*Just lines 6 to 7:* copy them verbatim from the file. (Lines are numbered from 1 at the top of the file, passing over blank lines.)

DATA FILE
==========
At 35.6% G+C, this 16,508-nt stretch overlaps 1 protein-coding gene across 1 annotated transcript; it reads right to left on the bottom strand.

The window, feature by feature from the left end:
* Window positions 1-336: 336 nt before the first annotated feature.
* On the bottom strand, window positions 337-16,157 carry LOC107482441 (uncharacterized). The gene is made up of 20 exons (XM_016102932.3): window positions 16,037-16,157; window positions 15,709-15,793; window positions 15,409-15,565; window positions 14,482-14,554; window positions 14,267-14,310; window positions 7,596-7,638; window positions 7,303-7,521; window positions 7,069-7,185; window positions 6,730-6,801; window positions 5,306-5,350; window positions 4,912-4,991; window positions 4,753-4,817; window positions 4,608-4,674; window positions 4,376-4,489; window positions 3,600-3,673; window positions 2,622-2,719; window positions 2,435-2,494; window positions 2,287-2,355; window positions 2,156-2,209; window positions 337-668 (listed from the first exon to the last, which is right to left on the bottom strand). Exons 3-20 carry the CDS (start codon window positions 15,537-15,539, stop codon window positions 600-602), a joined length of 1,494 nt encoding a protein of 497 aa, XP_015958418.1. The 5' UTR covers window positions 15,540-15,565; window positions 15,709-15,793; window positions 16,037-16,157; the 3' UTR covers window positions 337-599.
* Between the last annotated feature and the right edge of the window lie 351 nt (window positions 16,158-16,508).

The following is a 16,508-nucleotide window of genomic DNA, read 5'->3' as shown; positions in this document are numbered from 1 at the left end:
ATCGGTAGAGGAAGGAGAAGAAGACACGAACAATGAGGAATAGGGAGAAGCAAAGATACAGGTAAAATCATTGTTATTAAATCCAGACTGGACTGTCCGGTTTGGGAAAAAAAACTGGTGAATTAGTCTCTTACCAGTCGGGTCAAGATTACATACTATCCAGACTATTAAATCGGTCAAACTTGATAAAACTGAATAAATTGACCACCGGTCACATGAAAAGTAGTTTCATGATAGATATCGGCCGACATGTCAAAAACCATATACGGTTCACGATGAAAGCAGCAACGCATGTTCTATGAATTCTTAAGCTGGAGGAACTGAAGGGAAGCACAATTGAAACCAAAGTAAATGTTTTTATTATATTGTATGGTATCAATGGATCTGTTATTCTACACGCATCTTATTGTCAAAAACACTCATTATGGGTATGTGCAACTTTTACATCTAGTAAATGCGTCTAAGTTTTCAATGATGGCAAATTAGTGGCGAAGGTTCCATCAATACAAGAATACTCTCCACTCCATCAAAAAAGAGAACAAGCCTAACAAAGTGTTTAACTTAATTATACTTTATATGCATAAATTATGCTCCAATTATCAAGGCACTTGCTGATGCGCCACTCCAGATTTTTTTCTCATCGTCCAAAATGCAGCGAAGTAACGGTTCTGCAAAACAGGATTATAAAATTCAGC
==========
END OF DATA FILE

The following is a 16,508-nucleotide window of genomic DNA, read 5'->3' as shown; positions in this document are numbered from 1 at the left end:
ATCGGTAGAGGAAGGAGAAGAAGACACGAACAATGAGGAATAGGGAGAAGCAAAGATACAGGTAAAATCATTGTTATTAAATCCAGACTGGACTGTCCGGTTTGGGAAAAAAAACTGGTGAATTAGTCTCTTACCAGTCGGGTCAAGATTACATACTATCCAGACTATTAAATCGGTCAAACTTGATAAAACTGAATAAATTGACCACCGGTCACATGAAAAGTAGTTTCATGATAGATATCGGCCGACATGTCAAAAACCATATACGGTTCACGATGAAAGCAGCAACGCATGTTCTATGAATTCTTAAGCTGGAGGAACTGAAGGGAAGCACAATTGAAACCAAAGTAAATGTTTTTATTATATTGTATGGTATCAATGGATCTGTTATTCTACACGCATCTTATTGTCAAAAACACTCATTATGGGTATGTGCAACTTTTACATCTAGTAAATGCGTCTAAGTTTTCAATGATGGCAAATTAGTGGCGAAGGTTCCATCAATACAAGAATACTCTCCACTCCATCAAAAAAGAGAACAAGCCTAACAAAGTGTTTAACTTAATTATACTTTATATGCATAAATTATGCTCCAATTATCAAGGCACTTGCTGATGCGCCACTCCAGATTTTTTTCTCATCGTCCAAAATGCAGCGAAGTAACGGTTCTGCAAAACAGGATTATAAAATTCAGC